Reflecting On a Year In Music Like No Other

Music was no stranger to the horrors of 2020. As March lockdowns rolled around and COVID cases soared, it became evident that tours would, at least temporarily, become a thing of the past. Our favourite artists were forced to go back home and twiddle their thumbs whilst we were forced to stay at home and...twiddle our thumbs. In the modern age, where record companies take the vast majority of earnings from record sales, it is from tours that artists now make their money, so let's not underestimate the financial hit that many of them, particularly smaller artists, took on behalf of our health.

But it hasn't all been doom and gloom. By their very nature, musicians are creative people and if they can't go on tour, you can bet they'll compose instead. The combination of lockdown and home studios has seen a torrent of new music that otherwise wouldn't have existed, including efforts from the likes of Charli XCX and Corey Taylor, not to mention the TWO albums from Taylor Swift, with Folklore sequel Evermore coming out of absolutely nowhere to be released today.

Indeed, adversity fuels creativity. Aside from new music, artists tried a few other ways of entertaining both themselves and us too. Many artists, including Chris Martin, John Legend and Lady Gaga performed virtual concerts from their homes, often raising money for charity in the process. Others, like Goldfinger, remade old songs and released them as home studio videos. And then there were the actors who decided that singing John Lennon's 'Imagine' in an attempt to show solidarity would be a good idea...

Yeah, we'll gloss over that.

Iron Maiden were also active, though not always musically. Guitarist Adrian Smith has certainly been busy, having written a part-autobiography, part-fishing book Monsters of River and Rock, recorded a new project with fellow guitar legend Ritchie Kotzen and has also just started a new series in which he tries - not altogether successfully - to remember how to play some of the more obscure tracks of Maiden's catalogue. Bruce Dickinson, meanwhile, once again showed that he is just a child in an adult body by putting himself inside a full-size Dalek for a parody sketch. Glorious.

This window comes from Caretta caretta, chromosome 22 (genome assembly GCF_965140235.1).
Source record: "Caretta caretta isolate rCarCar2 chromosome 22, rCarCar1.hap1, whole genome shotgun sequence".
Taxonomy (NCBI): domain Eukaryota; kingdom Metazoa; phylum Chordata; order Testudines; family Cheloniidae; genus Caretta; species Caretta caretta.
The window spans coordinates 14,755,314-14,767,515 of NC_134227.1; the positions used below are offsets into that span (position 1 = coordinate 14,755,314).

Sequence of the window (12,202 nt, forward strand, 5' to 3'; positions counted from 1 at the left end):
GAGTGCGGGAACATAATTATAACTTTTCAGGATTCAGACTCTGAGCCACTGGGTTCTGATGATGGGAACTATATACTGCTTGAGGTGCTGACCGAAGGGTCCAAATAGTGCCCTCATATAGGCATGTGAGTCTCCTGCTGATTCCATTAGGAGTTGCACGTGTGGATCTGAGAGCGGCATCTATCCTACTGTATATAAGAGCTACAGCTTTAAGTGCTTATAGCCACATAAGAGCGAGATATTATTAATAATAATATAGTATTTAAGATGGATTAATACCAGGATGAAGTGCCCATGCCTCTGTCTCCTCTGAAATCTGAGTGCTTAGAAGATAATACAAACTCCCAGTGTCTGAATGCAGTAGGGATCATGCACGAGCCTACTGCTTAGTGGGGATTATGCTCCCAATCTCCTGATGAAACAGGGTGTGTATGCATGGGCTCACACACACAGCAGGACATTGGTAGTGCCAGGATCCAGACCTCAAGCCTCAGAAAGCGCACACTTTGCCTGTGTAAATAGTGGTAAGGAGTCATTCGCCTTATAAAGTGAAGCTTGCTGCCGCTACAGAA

It wasn't just the professionals, either. Who could forget the earliest days of Italy's particularly brutal lockdown, in which many amateur - but very talented - musicians played on the balconies of their flats, giving their entire neighbourhood a local concert. Some were guitarists, others were DJs, but all spread joy to their neighbours in a beautiful way. It was yet another example of music's natural ability to unite people even in the most torrid of circumstances.

It may have been a year in music like no other but that doesn't necessarily mean it was bad. Yes, we all miss live shows and no doubt that tours will sell out faster than ever as they make their way back. But 2020's unique nature also allowed us to get some fantastic content that otherwise wouldn't have been made. Artists were able to take a moment and find themselves again, whilst much of the general public rediscovered the album. With nothing else to do in lockdown, people found themselves listening not just to shuffle and playlists, but actual, proper albums. They saw a revival this year and the stellar efforts of the likes of Swift, Hayley Williams and Miley Cyrus did nothing to harm that rise at all.

Now we await what 2021 has in-store. With vaccines on the horizon for most of the world - and already here in the UK - it does seem like there is light at the end of the tunnel. But make no mistake, this tunnel had its own lights built-in and has been lit all the way. Music has always held a special place in society but it was reinvigorated this year. We're now embarking on a whole new era for music and it's a very exciting time indeed.

Here's to 2021.


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